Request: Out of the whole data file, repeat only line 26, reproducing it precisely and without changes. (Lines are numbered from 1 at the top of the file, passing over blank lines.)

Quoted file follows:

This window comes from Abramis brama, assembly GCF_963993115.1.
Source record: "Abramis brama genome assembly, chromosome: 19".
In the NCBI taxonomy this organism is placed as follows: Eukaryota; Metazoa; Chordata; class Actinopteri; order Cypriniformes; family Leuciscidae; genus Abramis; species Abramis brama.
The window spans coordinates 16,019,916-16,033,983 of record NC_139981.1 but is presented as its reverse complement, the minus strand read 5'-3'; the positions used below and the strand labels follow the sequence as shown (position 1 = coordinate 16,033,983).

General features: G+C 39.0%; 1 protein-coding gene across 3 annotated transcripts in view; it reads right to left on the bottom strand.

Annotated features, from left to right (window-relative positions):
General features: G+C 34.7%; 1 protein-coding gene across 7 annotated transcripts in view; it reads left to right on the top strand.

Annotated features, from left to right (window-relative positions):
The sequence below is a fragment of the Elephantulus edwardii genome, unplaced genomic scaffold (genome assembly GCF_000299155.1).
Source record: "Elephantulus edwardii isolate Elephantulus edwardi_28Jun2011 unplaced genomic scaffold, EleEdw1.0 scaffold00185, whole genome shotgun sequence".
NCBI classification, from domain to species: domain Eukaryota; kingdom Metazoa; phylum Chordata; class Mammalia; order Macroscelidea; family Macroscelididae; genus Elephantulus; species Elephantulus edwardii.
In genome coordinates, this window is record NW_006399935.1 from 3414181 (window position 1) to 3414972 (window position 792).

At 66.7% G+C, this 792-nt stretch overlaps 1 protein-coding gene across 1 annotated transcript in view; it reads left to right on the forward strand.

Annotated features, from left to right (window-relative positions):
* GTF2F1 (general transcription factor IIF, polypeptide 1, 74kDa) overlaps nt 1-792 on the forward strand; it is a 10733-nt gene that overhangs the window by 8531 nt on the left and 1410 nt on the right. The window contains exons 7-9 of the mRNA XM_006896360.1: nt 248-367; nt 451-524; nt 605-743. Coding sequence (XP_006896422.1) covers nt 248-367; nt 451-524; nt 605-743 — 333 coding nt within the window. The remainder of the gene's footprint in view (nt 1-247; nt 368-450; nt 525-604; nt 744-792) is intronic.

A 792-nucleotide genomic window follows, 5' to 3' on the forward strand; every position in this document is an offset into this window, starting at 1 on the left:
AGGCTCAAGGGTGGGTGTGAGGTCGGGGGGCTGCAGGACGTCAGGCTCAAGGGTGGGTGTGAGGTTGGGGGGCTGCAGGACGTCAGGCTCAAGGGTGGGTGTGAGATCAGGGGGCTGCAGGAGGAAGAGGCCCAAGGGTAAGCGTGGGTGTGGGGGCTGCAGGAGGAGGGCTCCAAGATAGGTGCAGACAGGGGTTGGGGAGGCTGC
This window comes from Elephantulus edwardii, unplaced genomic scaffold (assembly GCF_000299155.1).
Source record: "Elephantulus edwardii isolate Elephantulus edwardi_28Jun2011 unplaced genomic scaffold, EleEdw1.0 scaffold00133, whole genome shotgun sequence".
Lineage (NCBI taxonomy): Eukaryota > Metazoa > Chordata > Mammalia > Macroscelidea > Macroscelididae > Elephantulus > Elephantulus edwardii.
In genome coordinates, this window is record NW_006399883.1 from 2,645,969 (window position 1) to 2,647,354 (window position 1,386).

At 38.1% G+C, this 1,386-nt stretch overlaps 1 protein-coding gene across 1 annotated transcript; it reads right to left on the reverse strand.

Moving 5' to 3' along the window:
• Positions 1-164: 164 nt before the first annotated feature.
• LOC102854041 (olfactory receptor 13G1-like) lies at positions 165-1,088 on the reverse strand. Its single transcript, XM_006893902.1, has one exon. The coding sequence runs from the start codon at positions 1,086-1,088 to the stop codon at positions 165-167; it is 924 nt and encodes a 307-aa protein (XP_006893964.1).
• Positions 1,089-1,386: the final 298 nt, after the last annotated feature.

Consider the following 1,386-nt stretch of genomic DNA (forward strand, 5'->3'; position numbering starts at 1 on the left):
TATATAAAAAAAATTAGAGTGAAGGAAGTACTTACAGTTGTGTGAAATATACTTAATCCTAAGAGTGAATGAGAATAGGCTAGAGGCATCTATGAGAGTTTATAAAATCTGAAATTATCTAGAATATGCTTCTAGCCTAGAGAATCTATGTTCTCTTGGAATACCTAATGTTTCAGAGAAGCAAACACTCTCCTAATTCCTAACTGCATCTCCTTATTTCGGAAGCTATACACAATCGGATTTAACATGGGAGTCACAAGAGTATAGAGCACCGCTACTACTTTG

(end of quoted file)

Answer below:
• Positions 1,089-1,386: the final 298 nt, after the last annotated feature.